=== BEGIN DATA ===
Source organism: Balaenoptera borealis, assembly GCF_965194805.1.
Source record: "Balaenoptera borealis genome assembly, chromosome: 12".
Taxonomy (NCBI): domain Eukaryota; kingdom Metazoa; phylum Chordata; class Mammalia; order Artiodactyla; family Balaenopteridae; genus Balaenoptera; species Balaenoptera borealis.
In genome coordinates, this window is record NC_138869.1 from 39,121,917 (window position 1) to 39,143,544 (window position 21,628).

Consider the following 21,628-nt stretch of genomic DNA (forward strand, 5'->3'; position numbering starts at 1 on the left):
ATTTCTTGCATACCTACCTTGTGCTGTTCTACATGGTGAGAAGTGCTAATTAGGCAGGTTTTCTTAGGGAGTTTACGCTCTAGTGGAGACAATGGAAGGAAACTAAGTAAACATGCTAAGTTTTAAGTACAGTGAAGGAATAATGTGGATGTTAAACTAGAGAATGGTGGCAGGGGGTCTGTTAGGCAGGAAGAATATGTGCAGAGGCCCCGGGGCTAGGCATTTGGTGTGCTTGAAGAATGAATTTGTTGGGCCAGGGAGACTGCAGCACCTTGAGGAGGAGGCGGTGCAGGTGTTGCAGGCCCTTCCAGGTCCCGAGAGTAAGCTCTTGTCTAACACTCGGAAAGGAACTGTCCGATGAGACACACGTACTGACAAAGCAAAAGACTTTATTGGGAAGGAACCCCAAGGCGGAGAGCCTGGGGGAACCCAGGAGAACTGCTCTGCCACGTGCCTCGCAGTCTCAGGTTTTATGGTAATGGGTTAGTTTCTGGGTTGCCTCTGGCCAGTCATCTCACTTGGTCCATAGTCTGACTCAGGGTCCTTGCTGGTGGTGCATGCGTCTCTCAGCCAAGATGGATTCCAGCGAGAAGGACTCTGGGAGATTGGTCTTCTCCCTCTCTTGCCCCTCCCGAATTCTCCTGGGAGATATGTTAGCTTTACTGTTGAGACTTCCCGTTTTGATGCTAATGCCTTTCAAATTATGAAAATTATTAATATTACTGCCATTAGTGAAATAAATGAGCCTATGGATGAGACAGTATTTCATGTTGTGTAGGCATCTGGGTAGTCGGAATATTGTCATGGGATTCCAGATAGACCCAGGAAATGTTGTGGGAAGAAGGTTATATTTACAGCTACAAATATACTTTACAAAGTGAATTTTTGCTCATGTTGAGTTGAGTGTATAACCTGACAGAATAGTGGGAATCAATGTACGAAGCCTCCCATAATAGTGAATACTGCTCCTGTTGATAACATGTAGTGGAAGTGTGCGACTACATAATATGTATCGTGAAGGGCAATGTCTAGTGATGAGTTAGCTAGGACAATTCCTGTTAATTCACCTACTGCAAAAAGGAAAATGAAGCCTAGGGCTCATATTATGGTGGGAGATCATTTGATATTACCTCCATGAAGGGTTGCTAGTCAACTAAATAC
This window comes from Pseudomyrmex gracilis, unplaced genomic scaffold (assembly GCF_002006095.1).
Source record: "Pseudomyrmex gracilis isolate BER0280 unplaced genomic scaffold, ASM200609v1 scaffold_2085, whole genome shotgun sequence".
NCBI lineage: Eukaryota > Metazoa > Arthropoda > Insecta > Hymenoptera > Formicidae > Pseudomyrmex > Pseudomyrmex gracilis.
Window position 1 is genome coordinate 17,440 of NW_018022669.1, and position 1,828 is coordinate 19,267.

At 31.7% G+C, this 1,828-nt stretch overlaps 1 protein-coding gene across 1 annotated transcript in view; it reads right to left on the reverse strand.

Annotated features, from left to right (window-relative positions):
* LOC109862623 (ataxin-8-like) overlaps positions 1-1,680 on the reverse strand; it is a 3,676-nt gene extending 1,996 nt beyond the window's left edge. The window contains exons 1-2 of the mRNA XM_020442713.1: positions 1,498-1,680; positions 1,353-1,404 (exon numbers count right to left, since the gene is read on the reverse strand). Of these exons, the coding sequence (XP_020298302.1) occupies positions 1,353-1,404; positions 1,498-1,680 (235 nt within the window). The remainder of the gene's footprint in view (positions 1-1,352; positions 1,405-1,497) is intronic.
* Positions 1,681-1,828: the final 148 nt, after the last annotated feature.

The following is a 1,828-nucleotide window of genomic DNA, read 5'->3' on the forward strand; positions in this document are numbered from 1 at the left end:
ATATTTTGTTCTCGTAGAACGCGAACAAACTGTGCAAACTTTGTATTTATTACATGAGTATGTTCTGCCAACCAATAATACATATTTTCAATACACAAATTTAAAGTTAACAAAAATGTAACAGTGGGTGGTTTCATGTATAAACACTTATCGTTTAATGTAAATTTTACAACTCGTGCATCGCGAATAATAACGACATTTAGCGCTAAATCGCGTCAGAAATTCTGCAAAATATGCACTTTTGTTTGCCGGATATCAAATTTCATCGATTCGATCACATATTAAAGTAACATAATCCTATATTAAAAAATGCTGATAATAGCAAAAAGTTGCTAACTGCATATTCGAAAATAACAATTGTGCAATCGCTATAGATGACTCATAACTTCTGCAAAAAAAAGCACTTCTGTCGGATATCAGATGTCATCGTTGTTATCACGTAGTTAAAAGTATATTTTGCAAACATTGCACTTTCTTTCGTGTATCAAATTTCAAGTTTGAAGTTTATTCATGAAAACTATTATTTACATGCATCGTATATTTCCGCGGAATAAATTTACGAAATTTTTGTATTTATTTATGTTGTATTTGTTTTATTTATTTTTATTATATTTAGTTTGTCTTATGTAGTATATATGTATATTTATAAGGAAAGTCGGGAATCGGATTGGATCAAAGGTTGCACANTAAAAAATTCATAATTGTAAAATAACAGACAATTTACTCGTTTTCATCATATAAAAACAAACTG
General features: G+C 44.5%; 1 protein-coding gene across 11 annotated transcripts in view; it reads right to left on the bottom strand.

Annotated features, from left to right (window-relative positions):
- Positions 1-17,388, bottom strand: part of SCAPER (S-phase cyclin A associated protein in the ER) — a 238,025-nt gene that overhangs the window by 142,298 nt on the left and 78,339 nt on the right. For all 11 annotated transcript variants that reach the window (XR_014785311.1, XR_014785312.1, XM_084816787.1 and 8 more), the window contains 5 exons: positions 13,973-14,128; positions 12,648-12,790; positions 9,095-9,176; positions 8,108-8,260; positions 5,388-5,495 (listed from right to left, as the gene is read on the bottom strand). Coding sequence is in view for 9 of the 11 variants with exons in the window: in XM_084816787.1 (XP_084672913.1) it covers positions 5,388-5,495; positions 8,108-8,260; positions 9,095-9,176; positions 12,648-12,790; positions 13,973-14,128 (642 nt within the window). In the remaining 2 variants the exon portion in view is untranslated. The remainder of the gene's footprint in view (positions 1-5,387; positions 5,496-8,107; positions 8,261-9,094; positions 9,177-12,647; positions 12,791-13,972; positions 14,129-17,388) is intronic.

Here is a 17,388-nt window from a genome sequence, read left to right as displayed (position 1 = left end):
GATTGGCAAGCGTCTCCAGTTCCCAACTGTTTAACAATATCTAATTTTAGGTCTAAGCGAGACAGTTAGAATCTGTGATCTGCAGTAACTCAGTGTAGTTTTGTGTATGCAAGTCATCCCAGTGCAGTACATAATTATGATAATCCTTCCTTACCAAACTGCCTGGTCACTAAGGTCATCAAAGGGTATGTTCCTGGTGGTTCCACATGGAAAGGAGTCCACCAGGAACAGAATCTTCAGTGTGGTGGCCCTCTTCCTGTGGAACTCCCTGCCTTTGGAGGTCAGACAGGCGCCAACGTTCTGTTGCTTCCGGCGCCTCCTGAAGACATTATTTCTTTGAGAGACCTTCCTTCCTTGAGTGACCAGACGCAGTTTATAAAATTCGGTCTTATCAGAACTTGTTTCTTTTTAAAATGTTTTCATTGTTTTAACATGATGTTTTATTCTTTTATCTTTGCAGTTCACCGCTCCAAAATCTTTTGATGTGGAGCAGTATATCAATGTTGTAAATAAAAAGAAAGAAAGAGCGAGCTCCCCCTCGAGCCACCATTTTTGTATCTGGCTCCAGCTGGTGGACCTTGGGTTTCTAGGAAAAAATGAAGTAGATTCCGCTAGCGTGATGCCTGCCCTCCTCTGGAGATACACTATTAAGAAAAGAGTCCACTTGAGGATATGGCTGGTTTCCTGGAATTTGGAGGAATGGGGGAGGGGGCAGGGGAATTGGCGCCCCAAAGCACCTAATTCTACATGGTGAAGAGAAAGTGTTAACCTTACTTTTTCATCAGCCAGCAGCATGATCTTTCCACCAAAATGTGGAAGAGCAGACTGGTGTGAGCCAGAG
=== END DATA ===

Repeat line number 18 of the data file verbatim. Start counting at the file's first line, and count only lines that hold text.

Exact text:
Annotated features, from left to right (window-relative positions):